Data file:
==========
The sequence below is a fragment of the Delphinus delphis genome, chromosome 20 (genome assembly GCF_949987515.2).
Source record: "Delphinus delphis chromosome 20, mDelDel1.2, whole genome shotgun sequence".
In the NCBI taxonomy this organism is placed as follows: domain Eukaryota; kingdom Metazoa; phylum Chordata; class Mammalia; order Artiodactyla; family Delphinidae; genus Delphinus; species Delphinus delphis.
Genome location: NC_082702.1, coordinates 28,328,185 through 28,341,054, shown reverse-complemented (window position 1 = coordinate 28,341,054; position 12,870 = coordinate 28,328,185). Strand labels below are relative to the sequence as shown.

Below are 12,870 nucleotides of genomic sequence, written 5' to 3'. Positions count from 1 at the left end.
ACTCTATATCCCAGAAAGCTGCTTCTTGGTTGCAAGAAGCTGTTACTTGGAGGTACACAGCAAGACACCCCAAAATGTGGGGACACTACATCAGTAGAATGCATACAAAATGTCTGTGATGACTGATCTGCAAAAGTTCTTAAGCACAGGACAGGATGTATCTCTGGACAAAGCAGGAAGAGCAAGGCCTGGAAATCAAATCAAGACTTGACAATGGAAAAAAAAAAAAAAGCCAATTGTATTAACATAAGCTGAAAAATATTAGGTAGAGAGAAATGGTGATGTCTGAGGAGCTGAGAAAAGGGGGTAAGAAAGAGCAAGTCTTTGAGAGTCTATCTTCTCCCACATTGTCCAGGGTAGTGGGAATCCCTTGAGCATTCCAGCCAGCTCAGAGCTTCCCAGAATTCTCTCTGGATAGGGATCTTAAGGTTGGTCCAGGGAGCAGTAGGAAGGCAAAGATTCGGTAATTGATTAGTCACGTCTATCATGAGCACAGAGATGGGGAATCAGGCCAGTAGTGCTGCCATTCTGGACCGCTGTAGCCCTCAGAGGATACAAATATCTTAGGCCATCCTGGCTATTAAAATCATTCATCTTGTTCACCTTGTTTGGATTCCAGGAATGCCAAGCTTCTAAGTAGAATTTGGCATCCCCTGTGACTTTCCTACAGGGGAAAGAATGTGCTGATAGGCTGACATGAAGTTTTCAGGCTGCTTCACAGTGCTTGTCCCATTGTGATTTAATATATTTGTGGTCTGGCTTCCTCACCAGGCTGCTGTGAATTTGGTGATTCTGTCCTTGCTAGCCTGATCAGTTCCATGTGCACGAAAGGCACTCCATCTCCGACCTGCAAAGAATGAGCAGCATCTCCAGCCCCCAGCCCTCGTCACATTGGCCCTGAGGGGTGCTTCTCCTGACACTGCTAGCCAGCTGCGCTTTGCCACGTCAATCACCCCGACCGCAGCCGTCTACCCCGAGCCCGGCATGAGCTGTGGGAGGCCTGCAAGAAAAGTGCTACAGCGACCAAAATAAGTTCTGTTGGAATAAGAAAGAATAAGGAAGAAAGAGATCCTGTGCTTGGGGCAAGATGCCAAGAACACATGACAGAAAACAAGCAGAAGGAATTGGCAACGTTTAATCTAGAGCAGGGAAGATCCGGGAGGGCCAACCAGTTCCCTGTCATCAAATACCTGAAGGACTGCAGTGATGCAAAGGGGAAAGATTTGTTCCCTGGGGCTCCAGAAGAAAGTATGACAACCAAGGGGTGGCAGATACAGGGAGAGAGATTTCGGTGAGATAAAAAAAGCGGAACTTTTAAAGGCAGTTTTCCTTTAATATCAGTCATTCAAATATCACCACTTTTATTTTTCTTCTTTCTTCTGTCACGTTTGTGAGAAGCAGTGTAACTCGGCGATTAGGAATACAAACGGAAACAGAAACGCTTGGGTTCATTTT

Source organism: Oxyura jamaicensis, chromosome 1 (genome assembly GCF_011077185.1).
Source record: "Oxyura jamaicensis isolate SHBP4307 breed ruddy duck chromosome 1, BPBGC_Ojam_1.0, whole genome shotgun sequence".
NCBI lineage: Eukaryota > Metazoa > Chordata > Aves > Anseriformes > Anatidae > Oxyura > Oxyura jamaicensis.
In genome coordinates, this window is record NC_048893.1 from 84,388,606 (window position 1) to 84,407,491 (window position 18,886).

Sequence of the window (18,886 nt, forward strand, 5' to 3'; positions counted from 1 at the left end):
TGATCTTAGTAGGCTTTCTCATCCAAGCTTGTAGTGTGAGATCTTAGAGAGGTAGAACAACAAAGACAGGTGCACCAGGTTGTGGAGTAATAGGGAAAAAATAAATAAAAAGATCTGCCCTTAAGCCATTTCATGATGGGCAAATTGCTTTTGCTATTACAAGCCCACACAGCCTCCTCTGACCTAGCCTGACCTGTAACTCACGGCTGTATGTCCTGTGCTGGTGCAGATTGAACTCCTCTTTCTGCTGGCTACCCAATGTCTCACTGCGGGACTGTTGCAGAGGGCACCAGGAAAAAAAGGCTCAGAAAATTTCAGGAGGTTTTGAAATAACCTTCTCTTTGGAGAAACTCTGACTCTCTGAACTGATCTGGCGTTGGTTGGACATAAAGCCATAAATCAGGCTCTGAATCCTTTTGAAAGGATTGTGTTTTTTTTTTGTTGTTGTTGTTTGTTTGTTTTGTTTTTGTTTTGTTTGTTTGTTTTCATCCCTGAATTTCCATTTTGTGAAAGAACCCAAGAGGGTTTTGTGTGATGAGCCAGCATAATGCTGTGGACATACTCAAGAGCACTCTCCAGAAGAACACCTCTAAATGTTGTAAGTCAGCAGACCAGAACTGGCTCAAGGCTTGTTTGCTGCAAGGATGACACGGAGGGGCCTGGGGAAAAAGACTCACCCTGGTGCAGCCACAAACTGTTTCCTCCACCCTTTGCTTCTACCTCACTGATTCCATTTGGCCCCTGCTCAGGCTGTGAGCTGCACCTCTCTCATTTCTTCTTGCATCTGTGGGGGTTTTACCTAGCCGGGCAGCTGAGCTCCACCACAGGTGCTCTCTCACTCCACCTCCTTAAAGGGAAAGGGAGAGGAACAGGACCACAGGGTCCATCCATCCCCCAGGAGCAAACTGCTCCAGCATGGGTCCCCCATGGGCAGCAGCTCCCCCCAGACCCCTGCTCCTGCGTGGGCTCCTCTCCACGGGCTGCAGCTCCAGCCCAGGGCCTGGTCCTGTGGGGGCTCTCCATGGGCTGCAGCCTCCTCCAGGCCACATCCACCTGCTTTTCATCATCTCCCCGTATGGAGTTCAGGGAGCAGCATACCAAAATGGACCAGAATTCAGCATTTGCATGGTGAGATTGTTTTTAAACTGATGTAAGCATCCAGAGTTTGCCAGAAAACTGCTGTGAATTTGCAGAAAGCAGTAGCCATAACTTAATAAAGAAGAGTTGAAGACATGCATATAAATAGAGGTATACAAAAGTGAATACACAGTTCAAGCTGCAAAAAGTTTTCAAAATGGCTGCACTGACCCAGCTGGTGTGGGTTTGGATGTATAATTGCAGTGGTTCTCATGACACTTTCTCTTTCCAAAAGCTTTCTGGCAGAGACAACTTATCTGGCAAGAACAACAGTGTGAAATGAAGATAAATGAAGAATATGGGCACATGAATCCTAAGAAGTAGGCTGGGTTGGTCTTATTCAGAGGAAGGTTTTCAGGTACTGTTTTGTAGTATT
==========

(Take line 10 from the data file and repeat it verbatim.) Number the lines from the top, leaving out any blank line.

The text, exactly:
In genome coordinates, this window is record NC_048893.1 from 84,388,606 (window position 1) to 84,407,491 (window position 18,886).